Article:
As for the battles, they can be intense as each character reveals new fighting techniques and increases their levels of power, but there isn't as much analysis of technique and strategy as there was in earlier episodes. This is disappointing because as much as I like to see intense fighting, seeing the mental side of the battle makes them more engrossing.

Although there is still action, comedy, and drama in this show; it isn't as balanced as it was when the show started. Now an entire episode might be dedicated to either action, comedy, or drama, but you don't see all of them all together as much. I was even getting worrie because for a good while there was a lot of action but not a lot of drama. But then the whole part about Orihime getting kidnapped came up and totally got me excited about the show again.

For the filler episodes there was some good and some bad episodes. The first filler arc dealing with the brother trying to save his sister from the Arrancar was dull. But then there is a series of stand-alone episodes that ended up being the best filler yet. They are more character-focused and if you don't like the story in one, you don't have to deal with it for more that one episode. The final filler story about the rebel Arrancars surprised me because I originally through it was part of the regular storyline. The character designs and quality of the story had me convinced and it wasn't until I looked it up online that I realized it was filler.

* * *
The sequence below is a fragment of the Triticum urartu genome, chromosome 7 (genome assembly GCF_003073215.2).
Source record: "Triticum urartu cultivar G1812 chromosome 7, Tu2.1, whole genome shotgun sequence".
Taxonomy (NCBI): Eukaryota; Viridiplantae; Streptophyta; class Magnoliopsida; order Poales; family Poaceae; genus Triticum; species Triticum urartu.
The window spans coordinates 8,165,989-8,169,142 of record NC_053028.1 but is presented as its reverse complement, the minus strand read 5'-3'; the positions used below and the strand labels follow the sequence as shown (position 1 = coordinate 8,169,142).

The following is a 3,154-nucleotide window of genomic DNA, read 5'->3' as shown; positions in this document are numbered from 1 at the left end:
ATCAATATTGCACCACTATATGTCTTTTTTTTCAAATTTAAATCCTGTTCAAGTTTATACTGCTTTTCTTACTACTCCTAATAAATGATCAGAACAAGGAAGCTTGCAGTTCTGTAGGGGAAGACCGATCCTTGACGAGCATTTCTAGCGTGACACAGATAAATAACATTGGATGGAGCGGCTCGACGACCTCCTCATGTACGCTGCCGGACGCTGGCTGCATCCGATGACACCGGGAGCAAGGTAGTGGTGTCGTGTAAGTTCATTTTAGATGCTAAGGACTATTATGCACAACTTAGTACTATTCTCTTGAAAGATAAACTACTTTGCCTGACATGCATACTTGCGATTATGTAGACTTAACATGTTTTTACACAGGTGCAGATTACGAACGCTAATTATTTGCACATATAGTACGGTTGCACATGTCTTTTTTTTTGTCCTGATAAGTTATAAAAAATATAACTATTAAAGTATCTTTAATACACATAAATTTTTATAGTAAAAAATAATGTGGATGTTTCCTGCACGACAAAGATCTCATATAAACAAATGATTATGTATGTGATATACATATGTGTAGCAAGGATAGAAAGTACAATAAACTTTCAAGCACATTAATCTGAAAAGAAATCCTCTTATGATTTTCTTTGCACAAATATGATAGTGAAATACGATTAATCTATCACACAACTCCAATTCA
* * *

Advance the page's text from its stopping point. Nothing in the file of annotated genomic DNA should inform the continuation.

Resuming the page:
On a final note, I'll say that Ichigo's dad does show up as his Soul Reaper self near the end of this collection of episodes. I know I said in my last review that I was wondering what ever happened to him, so I thought I'd mention that.

So overall this is a nice mix of episode of varying quality, and includes both filler and regular episodes. Even though it isn't as good as the first season, the last few episodes re-ignited my excitement for the series. Hopefully the next set of episodes can justify that excitement.

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Wednesday, December 09, 2009

Viewing Journal: Sky Crawlers